I can understand the way this works: whenever I mention what I do for a living the conversation leads to one of two questions: “How did you end up doing this?” and “I have this problem with my [fill in your clutter issue here]?” To be honest, I have no clear answer to the first question, it just happened, I guess. Of course, I have been relatively organised to start with, having been a teacher (who needs to prepare his lessons) has helped with my approach, but ultimately it is just something I seem to be good at and that my clients appreciate.
It has to be said that when I started out, decluttering was not really on anyone’s radar, apart from the fact that people were in dire need of assistance with their clutter overload. Marie Kondo has done our profession a huge favour with her books, and now her Netflix series because suddenly many people became aware that professionals like me were out there for hire. And yet it turns out that most are a little hesitant to take on our services: I sometimes think of how cleaners had to go through a similar stage when taking on a cleaner seemed to indicate that the lady of the house was unable to keep her home clean on her own only a couple of decades ago. Today, it feels like you have not quite made it if you don’t have a cleaner come in at least once a week…
So thank you Marie for you efforts.
On the downside, I have to admit that her strangely rigid approach worries me a little: she has a clear uniform system that she adheres to religiously. This strikes me as unusual as my own experience shows that each client is different and needs a different approach. Marie Kondo’s method makes a lot of sense, but does not always apply, at least when it comes to my own clients.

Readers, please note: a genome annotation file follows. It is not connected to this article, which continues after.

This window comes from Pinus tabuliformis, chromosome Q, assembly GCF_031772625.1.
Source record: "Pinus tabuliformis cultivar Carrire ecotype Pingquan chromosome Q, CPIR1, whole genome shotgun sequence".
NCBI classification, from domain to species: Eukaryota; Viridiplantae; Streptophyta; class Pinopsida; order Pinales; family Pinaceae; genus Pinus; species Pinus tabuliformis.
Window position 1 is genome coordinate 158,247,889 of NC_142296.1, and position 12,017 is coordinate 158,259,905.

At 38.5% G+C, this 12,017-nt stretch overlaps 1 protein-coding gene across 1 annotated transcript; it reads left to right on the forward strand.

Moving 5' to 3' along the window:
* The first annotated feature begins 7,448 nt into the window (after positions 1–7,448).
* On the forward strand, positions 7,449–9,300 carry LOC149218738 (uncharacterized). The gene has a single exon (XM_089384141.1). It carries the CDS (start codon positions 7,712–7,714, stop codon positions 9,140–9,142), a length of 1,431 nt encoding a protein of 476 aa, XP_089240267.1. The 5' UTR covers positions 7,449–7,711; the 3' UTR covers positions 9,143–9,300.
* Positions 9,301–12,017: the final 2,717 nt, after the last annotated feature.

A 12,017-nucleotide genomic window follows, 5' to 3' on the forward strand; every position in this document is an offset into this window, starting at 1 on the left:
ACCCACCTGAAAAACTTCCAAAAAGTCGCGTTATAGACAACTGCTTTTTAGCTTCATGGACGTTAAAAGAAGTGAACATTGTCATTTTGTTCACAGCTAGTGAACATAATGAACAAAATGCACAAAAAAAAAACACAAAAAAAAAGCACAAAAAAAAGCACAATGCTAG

Another thing: her books look like self-help books while her Netflix show advertises her services as a professional even though it is clear that the majority of the job is done without her. This – to me – indicates that anyone can do what she explains. The downside here is this: let’s say someone starts decluttering in the understanding that her method always works and then that person ends up not achieving their goals (for lack of motivation, lack of experience, mental blocks, etc.). It is unlikely they will look for further help as they might just think “I’ve tried the correct method and I it didn’t work, so why would I pay for something that is likely to fail anyway!”
In the past, people have tried their own method and if they failed there was still a sense that they simply didn’t do it right. That feeling is now potentially superseded by that sense of final failure.
Don’t get me wrong: I’m not dissing her method or her way of going about business: more power to you, girl! I’m only wondering if her approach may not be somewhat counterproductive on the psychological level. We’ll see how this works out in the long run.
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Hi, my name is Tilo Flache. My current mission: help my clients declutter mind and space.
This blog contains pointers for your journey towards a happier living experience.